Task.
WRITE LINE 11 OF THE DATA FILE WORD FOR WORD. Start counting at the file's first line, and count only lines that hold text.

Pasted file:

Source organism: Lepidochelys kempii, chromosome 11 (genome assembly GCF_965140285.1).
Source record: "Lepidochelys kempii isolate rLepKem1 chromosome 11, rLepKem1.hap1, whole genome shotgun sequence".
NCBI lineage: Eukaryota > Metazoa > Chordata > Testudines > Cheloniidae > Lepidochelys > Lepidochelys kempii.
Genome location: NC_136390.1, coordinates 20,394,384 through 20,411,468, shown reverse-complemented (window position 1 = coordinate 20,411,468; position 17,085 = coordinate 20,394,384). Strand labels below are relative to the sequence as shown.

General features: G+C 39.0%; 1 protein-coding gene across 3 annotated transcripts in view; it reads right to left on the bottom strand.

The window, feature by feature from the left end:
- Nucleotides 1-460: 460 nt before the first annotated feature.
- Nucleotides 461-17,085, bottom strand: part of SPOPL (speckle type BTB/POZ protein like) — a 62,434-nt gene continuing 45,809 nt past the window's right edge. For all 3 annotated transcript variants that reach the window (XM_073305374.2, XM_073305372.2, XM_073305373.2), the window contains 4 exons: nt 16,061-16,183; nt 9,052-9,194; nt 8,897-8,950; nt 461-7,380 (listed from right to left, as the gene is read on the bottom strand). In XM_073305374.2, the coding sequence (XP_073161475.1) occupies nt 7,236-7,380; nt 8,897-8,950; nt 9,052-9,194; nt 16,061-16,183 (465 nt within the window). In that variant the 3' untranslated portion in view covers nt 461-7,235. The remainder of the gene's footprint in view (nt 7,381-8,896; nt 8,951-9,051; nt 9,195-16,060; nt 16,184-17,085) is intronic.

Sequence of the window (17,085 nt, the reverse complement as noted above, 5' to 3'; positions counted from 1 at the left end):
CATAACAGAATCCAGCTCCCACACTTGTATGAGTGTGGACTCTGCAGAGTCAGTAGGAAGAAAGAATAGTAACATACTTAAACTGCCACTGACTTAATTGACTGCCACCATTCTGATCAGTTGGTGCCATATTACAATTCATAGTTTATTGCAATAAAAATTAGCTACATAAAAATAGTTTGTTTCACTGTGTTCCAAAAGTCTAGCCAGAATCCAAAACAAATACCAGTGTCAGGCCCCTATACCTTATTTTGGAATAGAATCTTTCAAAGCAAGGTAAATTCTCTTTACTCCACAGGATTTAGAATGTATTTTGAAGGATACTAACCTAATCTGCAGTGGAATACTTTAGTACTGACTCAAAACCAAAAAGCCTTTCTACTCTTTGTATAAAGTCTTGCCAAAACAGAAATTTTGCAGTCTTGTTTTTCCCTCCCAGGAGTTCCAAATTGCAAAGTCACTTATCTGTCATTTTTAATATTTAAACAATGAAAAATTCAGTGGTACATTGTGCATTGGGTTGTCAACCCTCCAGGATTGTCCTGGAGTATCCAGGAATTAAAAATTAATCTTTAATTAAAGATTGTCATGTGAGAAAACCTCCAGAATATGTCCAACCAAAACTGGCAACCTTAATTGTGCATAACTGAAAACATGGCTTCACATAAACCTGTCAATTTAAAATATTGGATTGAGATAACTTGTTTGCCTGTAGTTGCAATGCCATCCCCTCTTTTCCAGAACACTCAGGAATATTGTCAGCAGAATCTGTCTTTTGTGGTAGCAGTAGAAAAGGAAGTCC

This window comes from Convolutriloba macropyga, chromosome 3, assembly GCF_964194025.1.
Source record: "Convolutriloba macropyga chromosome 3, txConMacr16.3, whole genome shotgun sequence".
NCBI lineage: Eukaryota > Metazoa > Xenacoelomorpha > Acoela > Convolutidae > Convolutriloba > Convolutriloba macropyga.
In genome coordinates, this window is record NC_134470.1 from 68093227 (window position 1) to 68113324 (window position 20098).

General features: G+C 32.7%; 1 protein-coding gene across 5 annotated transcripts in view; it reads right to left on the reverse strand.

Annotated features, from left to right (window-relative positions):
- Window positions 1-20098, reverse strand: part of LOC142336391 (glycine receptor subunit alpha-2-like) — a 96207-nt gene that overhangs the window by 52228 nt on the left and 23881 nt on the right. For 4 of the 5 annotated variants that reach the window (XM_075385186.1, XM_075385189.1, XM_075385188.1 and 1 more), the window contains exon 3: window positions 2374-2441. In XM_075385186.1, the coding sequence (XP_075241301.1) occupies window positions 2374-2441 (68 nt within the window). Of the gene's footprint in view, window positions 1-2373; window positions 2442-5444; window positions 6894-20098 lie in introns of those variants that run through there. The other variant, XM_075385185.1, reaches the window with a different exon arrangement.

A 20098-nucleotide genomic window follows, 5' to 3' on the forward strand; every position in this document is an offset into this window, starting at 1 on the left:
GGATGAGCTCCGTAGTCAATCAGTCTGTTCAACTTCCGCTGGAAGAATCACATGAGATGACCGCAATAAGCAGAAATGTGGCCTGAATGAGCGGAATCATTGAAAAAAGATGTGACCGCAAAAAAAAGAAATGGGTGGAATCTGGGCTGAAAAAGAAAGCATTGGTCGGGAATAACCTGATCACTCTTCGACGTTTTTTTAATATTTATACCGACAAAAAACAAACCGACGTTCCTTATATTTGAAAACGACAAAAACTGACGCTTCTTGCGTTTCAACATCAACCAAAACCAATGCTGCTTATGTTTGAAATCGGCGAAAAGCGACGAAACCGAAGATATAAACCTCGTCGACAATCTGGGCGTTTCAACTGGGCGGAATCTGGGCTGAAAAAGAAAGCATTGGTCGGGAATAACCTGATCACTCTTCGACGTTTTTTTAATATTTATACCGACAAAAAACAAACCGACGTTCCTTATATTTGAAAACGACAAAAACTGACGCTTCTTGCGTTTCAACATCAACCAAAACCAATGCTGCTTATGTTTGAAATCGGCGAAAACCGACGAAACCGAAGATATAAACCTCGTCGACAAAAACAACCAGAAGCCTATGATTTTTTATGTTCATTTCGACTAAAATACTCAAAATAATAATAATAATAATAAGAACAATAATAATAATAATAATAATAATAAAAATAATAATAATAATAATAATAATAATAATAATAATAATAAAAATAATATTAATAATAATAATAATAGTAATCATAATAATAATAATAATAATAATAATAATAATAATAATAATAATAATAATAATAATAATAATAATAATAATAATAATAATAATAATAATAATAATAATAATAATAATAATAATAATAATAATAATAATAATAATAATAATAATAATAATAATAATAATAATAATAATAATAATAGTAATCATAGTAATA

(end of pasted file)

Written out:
This window comes from Convolutriloba macropyga, chromosome 3, assembly GCF_964194025.1.